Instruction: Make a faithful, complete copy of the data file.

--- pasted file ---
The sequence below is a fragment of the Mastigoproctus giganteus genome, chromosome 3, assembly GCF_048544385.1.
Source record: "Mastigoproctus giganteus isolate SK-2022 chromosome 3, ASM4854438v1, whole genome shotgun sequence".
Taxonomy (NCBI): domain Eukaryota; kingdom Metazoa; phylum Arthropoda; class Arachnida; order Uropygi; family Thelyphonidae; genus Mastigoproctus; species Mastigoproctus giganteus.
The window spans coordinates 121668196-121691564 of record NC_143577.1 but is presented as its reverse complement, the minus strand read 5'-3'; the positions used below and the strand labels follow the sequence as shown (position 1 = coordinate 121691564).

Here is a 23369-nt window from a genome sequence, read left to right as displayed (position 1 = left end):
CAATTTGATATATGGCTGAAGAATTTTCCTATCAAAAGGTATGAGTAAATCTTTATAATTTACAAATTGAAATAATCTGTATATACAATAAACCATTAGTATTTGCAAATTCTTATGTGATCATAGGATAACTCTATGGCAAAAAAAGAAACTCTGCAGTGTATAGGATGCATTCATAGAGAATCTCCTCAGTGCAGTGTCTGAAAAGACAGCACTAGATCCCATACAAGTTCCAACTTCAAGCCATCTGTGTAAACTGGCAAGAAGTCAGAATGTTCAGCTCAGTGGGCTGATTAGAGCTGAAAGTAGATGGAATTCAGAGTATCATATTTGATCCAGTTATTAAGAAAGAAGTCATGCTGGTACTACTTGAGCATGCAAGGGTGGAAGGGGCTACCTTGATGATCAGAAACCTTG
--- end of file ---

The sequence below is a fragment of the Mastigoproctus giganteus genome, chromosome 3, assembly GCF_048544385.1.
Source record: "Mastigoproctus giganteus isolate SK-2022 chromosome 3, ASM4854438v1, whole genome shotgun sequence".
Taxonomy (NCBI): domain Eukaryota; kingdom Metazoa; phylum Arthropoda; class Arachnida; order Uropygi; family Thelyphonidae; genus Mastigoproctus; species Mastigoproctus giganteus.
The window spans coordinates 121668196-121691564 of record NC_143577.1 but is presented as its reverse complement, the minus strand read 5'-3'; the positions used below and the strand labels follow the sequence as shown (position 1 = coordinate 121691564).

Here is a 23369-nt window from a genome sequence, read left to right as displayed (position 1 = left end):
CAATTTGATATATGGCTGAAGAATTTTCCTATCAAAAGGTATGAGTAAATCTTTATAATTTACAAATTGAAATAATCTGTATATACAATAAACCATTAGTATTTGCAAATTCTTATGTGATCATAGGATAACTCTATGGCAAAAAAAGAAACTCTGCAGTGTATAGGATGCATTCATAGAGAATCTCCTCAGTGCAGTGTCTGAAAAGACAGCACTAGATCCCATACAAGTTCCAACTTCAAGCCATCTGTGTAAACTGGCAAGAAGTCAGAATGTTCAGCTCAGTGGGCTGATTAGAGCTGAAAGTAGATGGAATTCAGAGTATCATATTTGATCCAGTTATTAAGAAAGAAGTCATGCTGGTACTACTTGAGCATGCAAGGGTGGAAGGGGCTACCTTGATGATCAGAAACCTTG